I have seen advertised several times now products that claim to "protect" contactless payment cards (e.g. special sleeves, wallets).

What exactly do these products protect against?

  1. Is it just protecting against inadvertently using the wrong payment card when standing near to a genuine payment terminal?
  2. Or is it possible for an attacker to steal enough information via RFID to be able to clone a card or otherwise charge something back to it?

Do you see them as necessary?

  • 1
    One possible attack is someone walking around with a POS terminal, bumping into people and grabbing money off their contactless card. I'm not sure if this has ever happened (guess the payoff isn't big enough to bother). AFAIK there are no attacks against the chip that allow cloning.
    – Jay
    Commented Nov 16, 2015 at 16:03
  • 1
    Yeah very unlikely, it was mentioned at a conference last year so thought I'd share it, should have stressed the unlikely part though!
    – Jay
    Commented Nov 17, 2015 at 6:19
  • 4
    @jay this has in fact been done. nakedsecurity.sophos.com/2015/10/26/… you don't need a POS just an NFC enabled smart phone and the right software. They probably wouldn't charge the card immediately but steal the card details for later use
    – Hearth
    Commented Nov 17, 2015 at 7:20
  • 1
    @Hearth but with EMV which details can you steal exactly ? It isn't a magstripe and as far as I know the data you can get off the card (a crypto signature) is only valid for a single transaction in a short period of time. Commented Nov 19, 2015 at 20:49
  • 1
    @AndréBorie the Card number and expiry details must necessarily be available to process the transaction. A signature may be used for verification, but not identification - how do you validate the signature if you don't have the card number to check it against? Card number and expiry is all that is needed to commit card fraud through other channels (such as online transactions). There is also consideration for other non-payment cards holding PII (licenses, health care, memberships etc) which may be used for identity theft.
    – Hearth
    Commented Nov 23, 2015 at 6:18

3 Answers 3


Deciding whether a security measure is worthwhile means you need to balance the cost of the measure against the benefit of using it. In this case cost, other than a bit of money to buy the sleeves, is having to take the cards out of the sleeves every time they are used.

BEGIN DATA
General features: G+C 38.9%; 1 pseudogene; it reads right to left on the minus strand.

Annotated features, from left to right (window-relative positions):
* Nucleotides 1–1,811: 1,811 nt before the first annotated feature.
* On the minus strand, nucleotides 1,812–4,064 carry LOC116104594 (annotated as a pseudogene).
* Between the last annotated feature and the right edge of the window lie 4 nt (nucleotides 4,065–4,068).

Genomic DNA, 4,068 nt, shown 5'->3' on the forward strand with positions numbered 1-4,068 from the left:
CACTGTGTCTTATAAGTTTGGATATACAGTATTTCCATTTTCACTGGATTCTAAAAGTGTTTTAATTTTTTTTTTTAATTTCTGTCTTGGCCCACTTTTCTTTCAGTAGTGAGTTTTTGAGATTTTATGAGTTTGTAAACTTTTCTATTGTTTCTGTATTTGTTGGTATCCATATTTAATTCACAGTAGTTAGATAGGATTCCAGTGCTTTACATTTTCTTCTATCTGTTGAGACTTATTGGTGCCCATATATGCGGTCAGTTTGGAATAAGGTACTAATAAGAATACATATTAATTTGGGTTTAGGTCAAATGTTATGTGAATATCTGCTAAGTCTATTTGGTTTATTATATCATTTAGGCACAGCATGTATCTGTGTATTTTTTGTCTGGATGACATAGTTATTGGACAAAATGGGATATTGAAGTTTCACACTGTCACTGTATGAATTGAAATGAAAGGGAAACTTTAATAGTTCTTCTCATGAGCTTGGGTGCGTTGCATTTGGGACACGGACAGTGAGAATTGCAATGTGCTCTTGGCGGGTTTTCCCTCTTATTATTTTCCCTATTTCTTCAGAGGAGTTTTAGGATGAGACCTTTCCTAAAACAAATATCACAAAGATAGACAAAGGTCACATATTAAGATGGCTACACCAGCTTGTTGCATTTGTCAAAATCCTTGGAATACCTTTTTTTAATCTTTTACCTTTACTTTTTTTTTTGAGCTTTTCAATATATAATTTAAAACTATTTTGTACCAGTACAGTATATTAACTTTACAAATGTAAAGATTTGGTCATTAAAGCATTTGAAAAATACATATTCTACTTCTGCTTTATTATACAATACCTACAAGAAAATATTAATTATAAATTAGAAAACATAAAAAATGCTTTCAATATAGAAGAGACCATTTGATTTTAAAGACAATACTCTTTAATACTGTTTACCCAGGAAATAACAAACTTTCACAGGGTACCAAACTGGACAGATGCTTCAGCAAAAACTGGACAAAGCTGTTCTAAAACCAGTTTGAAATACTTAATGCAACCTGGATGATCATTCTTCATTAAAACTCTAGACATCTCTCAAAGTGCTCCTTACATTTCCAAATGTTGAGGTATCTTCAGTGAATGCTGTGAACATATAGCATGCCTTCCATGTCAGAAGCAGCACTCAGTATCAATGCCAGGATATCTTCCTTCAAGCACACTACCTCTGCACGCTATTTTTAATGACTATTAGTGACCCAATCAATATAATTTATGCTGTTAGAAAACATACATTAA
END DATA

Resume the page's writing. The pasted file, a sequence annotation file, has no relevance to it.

So is that worth the actual threat they protect against? It depends on what there is to steal. In the case of payment cards it's not worth protecting them because in order for people to steal from them they have to have a point of sale terminal and an account with a bank. If they started skimming money off the unwary they'll get caught. Most contactless payment systems limit the amount of money so that no single attack would make it worthwhile. So far there aren't cloning attacks that would work with a contactless system, so that's not a concern - yet. As for inadvertent payment it's not likely to happen, few people accidentally tap their wallet to a payment system, and if they do they can probably get a refund.

As for other types of cards there are some attacks that could work. It's possible to clone some building entry cards and transport contactless cards with a hand-held scanning device, but this is very rare and hard to pull off in practice.

So for most people card sleeves are a solution waiting for a problem. This may change as new attacks come in, but for now it's for the tin-foil hat crowd.

  • So no Little Brother-style card stealing?
    – grawity
    Commented Nov 16, 2015 at 19:03

I'd like to say up front that everyone else who has posted here is essentially correct. I thought I would post a different perspective, as I am a user of RFID shielding technology.

Every card in my wallet has a RFID chip in it. Credit cards, ATM cards, Transport card, Office key, Drivers License, heck even my coffee discount card. Also, my passport has RFID.

I purchased a shielded wallet from ID Stronghold, black leather with each card sleeve individually lined with some shielding material (presumably aluminium, though the manufacturer didn't specify). This is important as some wallets only shield the outside and not individual card slots, so they are potentially vulnerable if your wallet is open, or thick/full enough to leave an opening. I also have a passport bi-fold with card slots, made from stainless steel mesh (can't recall what brand that was though.) I can verify that the cards in my wallet are unable to be read by and of the scanners I have tested, however your mileage may vary - as this article discusses, the use and effectiveness of several brands and models may differ.

I have 3 concerns about RFID chips.

  1. Credit card fraud as previously discussed, is the most obvious and very real threat, though not yet all that prevalent (I would suggest mainly because there are still easier ways to get Credit card data).
  2. Accidental card charges. Although this seems implausible because RFID is supposedly limited to operate within a few inches of the reader, but this has been shown to be an invalid assumtion and an incident of this is discussed on this Security Now podcast (there is a transcription if you prefer, search for "contactless" and you'll go right to the relevant section).
  3. Identity Theft. While this is largely theoretical at present, this is the most concerning case.